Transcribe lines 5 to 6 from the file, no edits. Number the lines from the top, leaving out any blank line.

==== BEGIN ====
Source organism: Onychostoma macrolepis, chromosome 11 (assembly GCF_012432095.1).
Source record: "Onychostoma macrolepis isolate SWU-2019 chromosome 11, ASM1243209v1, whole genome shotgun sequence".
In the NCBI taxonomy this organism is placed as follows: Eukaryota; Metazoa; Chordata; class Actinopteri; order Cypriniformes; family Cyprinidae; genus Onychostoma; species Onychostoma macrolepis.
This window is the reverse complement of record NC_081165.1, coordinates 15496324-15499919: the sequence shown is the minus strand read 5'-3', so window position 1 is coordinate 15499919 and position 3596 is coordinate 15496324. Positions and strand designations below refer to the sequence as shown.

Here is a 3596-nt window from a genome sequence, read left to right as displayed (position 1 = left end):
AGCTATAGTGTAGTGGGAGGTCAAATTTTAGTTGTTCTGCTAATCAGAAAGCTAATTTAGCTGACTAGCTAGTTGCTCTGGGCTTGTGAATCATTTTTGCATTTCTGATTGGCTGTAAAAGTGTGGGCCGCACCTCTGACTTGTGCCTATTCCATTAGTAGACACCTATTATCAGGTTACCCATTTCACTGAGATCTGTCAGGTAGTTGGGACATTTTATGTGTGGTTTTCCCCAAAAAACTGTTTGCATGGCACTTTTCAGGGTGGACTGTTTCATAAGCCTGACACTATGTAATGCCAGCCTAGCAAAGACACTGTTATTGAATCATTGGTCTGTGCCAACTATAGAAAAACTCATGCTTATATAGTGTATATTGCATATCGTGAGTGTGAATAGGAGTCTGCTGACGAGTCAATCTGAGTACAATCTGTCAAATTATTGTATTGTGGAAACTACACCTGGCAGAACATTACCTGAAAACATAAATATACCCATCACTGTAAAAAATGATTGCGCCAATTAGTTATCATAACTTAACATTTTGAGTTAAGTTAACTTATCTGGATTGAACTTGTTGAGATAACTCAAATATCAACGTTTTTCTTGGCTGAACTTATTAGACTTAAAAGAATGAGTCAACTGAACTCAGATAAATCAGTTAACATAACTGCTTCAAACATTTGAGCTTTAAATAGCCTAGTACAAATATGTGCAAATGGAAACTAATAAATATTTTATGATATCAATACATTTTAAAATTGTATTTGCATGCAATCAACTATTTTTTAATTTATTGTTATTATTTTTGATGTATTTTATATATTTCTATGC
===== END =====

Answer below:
Here is a 3596-nt window from a genome sequence, read left to right as displayed (position 1 = left end):
AGCTATAGTGTAGTGGGAGGTCAAATTTTAGTTGTTCTGCTAATCAGAAAGCTAATTTAGCTGACTAGCTAGTTGCTCTGGGCTTGTGAATCATTTTTGCATTTCTGATTGGCTGTAAAAGTGTGGGCCGCACCTCTGACTTGTGCCTATTCCATTAGTAGACACCTATTATCAGGTTACCCATTTCACTGAGATCTGTCAGGTAGTTGGGACATTTTATGTGTGGTTTTCCCCAAAAAACTGTTTGCATGGCACTTTTCAGGGTGGACTGTTTCATAAGCCTGACACTATGTAATGCCAGCCTAGCAAAGACACTGTTATTGAATCATTGGTCTGTGCCAACTATAGAAAAACTCATGCTTATATAGTGTATATTGCATATCGTGAGTGTGAATAGGAGTCTGCTGACGAGTCAATCTGAGTACAATCTGTCAAATTATTGTATTGTGGAAACTACACCTGGCAGAACATTACCTGAAAACATAAATATACCCATCACTGTAAAAAATGATTGCGCCAATTAGTTATCATAACTTAACATTTTGAGTTAAGTTAACTTATCTGGATTGAACTTGTTGAGATAACTCAAATATCAACGTTTTTCTTGGCTGAACTTATTAGACTTAAAAGAATGAGTCAACTGAACTCAGATAAATCAGTTAACATAACTGCTTCAAACATTTGAGCTTTAAATAGCCTAGTACAAATATGTGCAAATGGAAACTAATAAATATTTTATGATATCAATACATTTTAAAATTGTATTTGCATGCAATCAACTATTTTTTAATTTATTGTTATTATTTTTGATGTATTTTATATATTTCTATGC